Alright – here’s the deal – this is dead set gonna rocket you into Baker Super Stardom with your friends, your family, random people on the street, everyone! There’s something about red velvet cake… You and anyone you make this for will LOVE it. There is nothing to not love. It has that lovely chocolate flavour (tick), but lives up to its name and is beautifully red and velvety (another tick). It is also a stunning looking cake, so great for celebrations or just any old time coz you feel like it and why the heck not right?
You may notice as we bake together that I like – strike that – love layer cakes. I mean you can get more filling to cake ratio, so why on earth would you not make a layer cake? And they just look so stunning too. Love em.
I made this particular red velvet cake for my gorgeous friend Lauren, who had a birthday recently. I thought I’d make it super special and pipe a few roses etc on top. I’ve piped roses all over cakes that I’ve made before, but I kinda like a few around the top… See below in the Baking Tip for the piping nozzles I used. Rather than bore you with writing out how to do this piping, there are plenty of tutorials on YouTube about “piping roses” and they’re far more effective than you reading how to do it! I’m working on a ‘How To’ video, so stay tuned! I used my Easy Buttercream Frosting recipe for this cake. So easy…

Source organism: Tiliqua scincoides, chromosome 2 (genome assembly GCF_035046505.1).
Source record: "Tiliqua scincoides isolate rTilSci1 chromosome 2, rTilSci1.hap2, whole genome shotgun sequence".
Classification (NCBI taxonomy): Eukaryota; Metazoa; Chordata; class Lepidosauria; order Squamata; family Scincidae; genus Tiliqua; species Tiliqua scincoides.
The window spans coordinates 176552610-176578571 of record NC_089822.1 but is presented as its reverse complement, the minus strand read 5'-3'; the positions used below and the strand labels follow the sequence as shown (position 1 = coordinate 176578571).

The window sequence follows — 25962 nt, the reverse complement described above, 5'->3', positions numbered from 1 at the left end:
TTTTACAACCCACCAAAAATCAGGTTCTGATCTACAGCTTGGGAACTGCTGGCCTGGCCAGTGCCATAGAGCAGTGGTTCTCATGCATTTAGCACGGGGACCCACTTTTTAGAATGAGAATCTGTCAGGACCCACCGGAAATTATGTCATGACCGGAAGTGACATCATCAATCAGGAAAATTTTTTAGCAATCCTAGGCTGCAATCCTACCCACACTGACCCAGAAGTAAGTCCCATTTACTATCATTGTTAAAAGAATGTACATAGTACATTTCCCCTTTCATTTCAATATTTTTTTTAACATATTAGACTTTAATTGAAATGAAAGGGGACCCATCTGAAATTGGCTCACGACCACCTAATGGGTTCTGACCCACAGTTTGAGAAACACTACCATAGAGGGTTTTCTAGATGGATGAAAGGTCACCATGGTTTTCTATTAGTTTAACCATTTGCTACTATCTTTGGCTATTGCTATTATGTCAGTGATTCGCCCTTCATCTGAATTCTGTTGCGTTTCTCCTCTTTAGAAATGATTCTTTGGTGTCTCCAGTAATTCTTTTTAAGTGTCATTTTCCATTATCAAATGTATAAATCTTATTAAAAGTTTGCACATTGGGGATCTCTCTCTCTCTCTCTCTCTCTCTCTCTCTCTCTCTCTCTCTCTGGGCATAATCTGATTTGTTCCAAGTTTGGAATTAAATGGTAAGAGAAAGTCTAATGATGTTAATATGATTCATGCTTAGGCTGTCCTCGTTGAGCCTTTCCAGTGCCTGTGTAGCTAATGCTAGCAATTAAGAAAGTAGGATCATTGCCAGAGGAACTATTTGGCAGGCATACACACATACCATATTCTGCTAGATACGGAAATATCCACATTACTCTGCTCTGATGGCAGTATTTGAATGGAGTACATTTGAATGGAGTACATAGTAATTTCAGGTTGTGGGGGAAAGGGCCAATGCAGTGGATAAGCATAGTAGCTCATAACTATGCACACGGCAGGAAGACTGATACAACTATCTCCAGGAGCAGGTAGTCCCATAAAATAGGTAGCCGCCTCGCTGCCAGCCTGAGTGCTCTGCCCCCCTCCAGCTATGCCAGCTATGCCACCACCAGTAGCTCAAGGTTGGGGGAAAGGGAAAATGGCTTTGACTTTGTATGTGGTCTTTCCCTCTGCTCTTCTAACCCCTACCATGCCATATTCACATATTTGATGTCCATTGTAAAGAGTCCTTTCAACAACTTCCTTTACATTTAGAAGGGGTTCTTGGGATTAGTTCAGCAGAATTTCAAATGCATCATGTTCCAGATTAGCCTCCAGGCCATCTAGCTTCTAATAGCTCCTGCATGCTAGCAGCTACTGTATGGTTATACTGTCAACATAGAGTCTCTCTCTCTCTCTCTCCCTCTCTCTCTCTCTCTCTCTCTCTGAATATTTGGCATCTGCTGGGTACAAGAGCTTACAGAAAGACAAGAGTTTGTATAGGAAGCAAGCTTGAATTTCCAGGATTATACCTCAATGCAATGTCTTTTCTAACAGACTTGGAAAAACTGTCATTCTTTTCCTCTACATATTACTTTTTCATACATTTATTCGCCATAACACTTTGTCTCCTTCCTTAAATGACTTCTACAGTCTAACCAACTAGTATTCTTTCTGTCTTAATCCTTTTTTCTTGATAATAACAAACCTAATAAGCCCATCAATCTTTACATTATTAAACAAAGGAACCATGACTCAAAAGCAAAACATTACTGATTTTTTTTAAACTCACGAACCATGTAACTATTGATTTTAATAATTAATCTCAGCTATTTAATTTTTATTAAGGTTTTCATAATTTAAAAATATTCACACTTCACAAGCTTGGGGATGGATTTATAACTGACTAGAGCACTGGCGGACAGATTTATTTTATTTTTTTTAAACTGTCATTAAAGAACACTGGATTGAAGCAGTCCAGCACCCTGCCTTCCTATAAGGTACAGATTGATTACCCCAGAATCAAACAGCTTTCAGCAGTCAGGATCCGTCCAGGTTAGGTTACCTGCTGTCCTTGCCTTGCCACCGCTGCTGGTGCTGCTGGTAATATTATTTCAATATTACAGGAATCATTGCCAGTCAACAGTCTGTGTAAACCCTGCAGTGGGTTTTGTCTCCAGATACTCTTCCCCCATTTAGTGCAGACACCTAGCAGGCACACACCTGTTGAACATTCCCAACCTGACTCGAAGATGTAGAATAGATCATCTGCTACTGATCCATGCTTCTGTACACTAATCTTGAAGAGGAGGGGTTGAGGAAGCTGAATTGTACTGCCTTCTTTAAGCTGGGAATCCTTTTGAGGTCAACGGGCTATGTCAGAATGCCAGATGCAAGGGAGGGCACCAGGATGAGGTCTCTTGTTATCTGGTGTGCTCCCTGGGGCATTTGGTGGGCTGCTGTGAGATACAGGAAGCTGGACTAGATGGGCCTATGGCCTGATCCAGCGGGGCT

A red velvet cake like this needs to be on a gorgeous cake stand. What baking doesn’t need to be on a cake stand I ask you! Cakes, cupcakes, brownies… Here are some of my absolute faves at the moment…. Cake Stand with Cover Stainless Steel (I used it in this post – my new fave!) 3 Tier Cake / Dessert Stand (this is super cute) Gracie China 10-Inch Victorian Rose Fine Porcelain Round Pedestal Cake Stand Off White (gorgeous!) 11″ Pink Glass Cake Stand (hellooooooo my friend…pink glass!)
You will see that I bake this cake (and all my layer cakes) in layer tins. I use Bakers Secret non stick, 20cm (8 inch) pans that are about 3cm (just over an inch) deep. The Wilton cake pans are just as good and the same size. I just think it’s easier than cutting a deeper cake into 3 layers. Especially because I have zero luck with cooking a larger cake evenly throughout – it is always drier on the edges than the middle. Hate. That. This way the 3 shallow cakes cook beautifully evenly – you’re welcome!
So – make your Buttercream frosting, making two quantities for between the layers and the outside of the cake (leave this without any colouring in it). Then make the half batch for the piping (I usually do them separately because that’s a lot of frosting to get nicely mixed in the mixer if you do it all together!). Separate your piping frosting into 2 equal batches in separate bowls. Colour one lot of frosting nice and red and the other lot pale yellow. You may find that your red frosting gets quite thin because you need to add quite a bit of colouring to it to get a nice deep shade. So make sure you add some more icing sugar to compensate for the colouring. The frosting needs to be a nice medium consistency, otherwise the flowers will lose shape quickly or even melt if it’s warm or humid!